Monday, July 27, 2015

How Does Christians United For Israel (CUFI) View UN Report on 2014 Gaza War?

So after reading For God's Sake: The Christian Right and US Foreign Policy by Lee Marsden (2008) I learned that among evangelical Christians the most prominent pro-Israel organization is Christians United For Israel (CUFI).

Recently the United Nations Human Rights Council released a report about the tragic war in Gaza last year. What did Christians United for Israel have to say about that report?

Unfortunately CUFI did not produce an article about the report themselves. However on their blog CUFI did link to an article which characterized the UN report as "a bad piece of work" and "boring".

This is how the article starts. These words are visible on CUFI's blog.
The UN Human Rights Council’s Independent Commission of Inquiry report on the 2014 Gaza war, released Monday, is a bad piece of work—bad in almost entirely predictable and boring ways, but no less bad for being bad and predictable. It is also no less important for being boring. (Source.)
So the report is "boring" apparently according to this article. These words, although not produced by CUFI, are visible on CUFI's blog.

Now to be fair the article does proceed to look through the UN report and makes various arguments, such as saying that the report did not take proper account of how Israeli soldiers viewed a particular situation. But to call the UN report "boring" seems a strange way to deal with a matter of such importance regardless of how views the situation in Gaza. It detracts from this article.

Here is one part of the report which details how one Israeli lost his legs during the course of that war. Is this part "boring"?
On 26 August, Ze'ev Etzion and Shahar Melamed were killed by a mortar as they tried to repair the electricity lines that had been damaged by Palestinian projectiles earlier in the day in Kibbutz Nirim, Eshkol region. While three other people suffered minor injuries in the attack, Gad Yarkoni, who travelled to Geneva to speak to the commission, had to have both his legs amputated as a result of his injuries. He saw his two colleagues lying close by and realized that his legs were severely injured when the alarm went off again and he could not move. It was not possible to evacuate him immediately by helicopter because the shelling continued despite the agreed ceasefire. He said he was flown to a hospital by helicopter and when he woke up there 13 days later, he was told that he had lost both legs. The Al Qassam Brigades announced that they had targeted Kibbutz Nirim and various other communities in the vicinity of Gaza with 107 mm mortars on the day of the attack. The type of weapon used was consistent with the testimony of kibbutz residents. (Paragraph 79, p. 23.)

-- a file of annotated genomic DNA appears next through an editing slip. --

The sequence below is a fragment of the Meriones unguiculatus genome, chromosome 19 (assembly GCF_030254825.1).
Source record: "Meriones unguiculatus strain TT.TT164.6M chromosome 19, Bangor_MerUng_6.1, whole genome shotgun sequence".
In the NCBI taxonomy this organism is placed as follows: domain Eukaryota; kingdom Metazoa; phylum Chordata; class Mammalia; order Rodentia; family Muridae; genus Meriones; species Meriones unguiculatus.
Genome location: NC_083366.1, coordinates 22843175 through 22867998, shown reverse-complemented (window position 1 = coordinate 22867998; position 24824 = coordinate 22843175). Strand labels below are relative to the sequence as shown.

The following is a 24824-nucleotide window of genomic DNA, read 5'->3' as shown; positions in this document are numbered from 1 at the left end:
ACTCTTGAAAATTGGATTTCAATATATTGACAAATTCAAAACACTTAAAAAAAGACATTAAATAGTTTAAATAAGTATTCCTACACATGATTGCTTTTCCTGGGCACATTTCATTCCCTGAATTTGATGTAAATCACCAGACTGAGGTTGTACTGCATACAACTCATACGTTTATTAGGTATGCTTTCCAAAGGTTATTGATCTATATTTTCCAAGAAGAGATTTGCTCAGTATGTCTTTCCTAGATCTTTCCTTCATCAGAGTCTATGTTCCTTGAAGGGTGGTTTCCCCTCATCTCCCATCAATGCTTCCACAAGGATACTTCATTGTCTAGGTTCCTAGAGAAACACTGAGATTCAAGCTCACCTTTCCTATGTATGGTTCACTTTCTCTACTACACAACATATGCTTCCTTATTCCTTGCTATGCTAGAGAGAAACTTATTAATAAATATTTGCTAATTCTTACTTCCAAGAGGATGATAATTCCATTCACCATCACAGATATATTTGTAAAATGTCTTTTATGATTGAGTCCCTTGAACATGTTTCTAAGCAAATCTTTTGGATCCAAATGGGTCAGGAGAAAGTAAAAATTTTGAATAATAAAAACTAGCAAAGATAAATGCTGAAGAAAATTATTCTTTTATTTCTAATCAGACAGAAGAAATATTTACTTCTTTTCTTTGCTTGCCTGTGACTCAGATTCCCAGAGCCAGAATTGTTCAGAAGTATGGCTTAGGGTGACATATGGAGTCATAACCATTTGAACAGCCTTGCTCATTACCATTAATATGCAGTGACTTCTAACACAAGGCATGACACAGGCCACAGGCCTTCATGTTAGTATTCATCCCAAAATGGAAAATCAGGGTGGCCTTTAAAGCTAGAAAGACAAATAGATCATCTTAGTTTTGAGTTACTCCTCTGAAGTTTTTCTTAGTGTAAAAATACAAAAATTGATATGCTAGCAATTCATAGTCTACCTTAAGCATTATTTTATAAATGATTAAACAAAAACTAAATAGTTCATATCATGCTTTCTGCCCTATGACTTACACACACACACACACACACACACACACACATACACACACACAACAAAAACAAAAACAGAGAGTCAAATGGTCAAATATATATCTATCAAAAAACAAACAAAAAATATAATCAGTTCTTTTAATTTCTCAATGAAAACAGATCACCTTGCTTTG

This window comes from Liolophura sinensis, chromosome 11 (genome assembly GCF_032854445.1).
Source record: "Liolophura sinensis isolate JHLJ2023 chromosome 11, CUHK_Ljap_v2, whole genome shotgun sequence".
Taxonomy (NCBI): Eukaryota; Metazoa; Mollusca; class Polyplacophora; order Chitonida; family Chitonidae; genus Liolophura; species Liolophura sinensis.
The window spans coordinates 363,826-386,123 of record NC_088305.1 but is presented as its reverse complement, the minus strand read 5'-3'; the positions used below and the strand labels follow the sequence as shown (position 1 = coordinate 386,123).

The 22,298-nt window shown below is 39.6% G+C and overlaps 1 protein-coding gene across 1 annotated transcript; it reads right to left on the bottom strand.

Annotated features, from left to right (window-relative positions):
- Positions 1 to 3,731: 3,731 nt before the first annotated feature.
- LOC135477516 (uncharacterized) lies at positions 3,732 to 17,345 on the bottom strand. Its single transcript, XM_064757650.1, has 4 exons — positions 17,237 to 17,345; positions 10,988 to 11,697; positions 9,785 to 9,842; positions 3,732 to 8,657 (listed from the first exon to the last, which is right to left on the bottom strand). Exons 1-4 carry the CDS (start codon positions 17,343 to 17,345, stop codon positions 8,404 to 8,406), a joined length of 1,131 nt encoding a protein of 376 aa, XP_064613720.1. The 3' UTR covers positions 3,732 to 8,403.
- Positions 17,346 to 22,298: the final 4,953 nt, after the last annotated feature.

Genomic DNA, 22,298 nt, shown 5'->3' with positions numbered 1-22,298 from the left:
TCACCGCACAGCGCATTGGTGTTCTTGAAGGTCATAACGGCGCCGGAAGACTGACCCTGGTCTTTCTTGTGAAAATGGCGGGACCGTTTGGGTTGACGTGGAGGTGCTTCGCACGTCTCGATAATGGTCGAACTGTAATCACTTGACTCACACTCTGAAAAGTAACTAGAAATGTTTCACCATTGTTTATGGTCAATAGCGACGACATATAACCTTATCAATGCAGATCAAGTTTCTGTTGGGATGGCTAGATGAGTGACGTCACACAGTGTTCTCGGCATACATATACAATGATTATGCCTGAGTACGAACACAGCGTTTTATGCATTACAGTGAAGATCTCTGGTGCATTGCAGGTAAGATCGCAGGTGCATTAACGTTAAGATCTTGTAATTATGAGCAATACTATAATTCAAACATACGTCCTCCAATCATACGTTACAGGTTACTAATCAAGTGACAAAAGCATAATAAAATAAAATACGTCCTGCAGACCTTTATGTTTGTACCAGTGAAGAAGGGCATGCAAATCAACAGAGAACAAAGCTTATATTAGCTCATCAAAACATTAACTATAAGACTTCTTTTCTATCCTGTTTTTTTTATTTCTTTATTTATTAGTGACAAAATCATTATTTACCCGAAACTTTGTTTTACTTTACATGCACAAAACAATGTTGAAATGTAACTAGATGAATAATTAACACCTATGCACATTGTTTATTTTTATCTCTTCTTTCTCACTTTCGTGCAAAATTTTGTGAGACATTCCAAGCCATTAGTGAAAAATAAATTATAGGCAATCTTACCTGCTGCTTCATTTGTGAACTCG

Was that part "boring"?

Here's another part of the report. Is this "boring"?
A resident from the neighbourhood of Zanna in Khuza’a told the commission that on 17 July at about 6 p.m., as he left his home to get some water for his chickens, he was approached by a group of Israeli soldiers who confronted him and accused him of digging tunnels for Hamas. The soldiers shined a flashlight on his face and took him away. The witness could see that there were some Palestinian “collaborators” with the soldiers. The witness heard them talk and thought that the “collaborators”, having realized that he was not a very important target, so informed the soldiers and they stopped harassing him, but still decided to detain him. The witness stated that he was then taken to a house he recognized ... which was full of soldiers with dogs. It was Ramadan and after spending 48 hours blindfolded in the house, the witness asked for water and food. He reportedly was told to shut up, and a soldier went through his pockets and took 8300 Shekels from him. When the soldiers removed the blindfold, one of the soldiers showed him the vast level of destruction visible from the window and allegedly told him "look at what we did."

Two days later, the witness was taken to a small room and interrogated about tunnels and weapons caches. The witness claims to have been beaten during the interrogation. He was then given a nylon uniform to wear and transferred to another location where he spent two weeks. He was reportedly held in a room with no windows and interrogated repeatedly about the same issues. At one point, the witness claims to have been forced to sit in a small seat, which he described as being approximately 20cm x 20cm. The soldiers then placed a bag on his face, which carried a terrible stench. He stated that for three days, the soldiers would throw cold water on his head whenever he tried to sleep. The witness fell unconscious at some point and woke up several hours later, finding himself in a bigger cell with about ten other people. Finally, the witness was transferred to a court in Azabal Ashel, where he was sentenced to 28 days in prison. Having served his sentence, he was taken to the Erez crossing. When he asked about the 8500 shekels that had been confiscated earlier, he was told: “Ask Ismail Haniya.” (Paragraphs 327-328, pp. 83-84.)
Is it "boring" for a witness to say that 8500 shekels were stolen from him? Is it boring for him to mention the other things?

Out of respect for what happened in that terrible and tragic war, and especially towards those who died, I would not call a report of this nature "boring" even if I should disagree with it.

War is the most terrible thing. So many terrible things happen in any war. War degrades and defiles it touches. Hence why we all hate war. These are just two stories from that war. There are many others.

Even if a report was going to say something disagreeable to dismiss it as "boring" trivializes this vital issue. If it says something wrong then let such wrongs be exposed, not dismissed as "boring".

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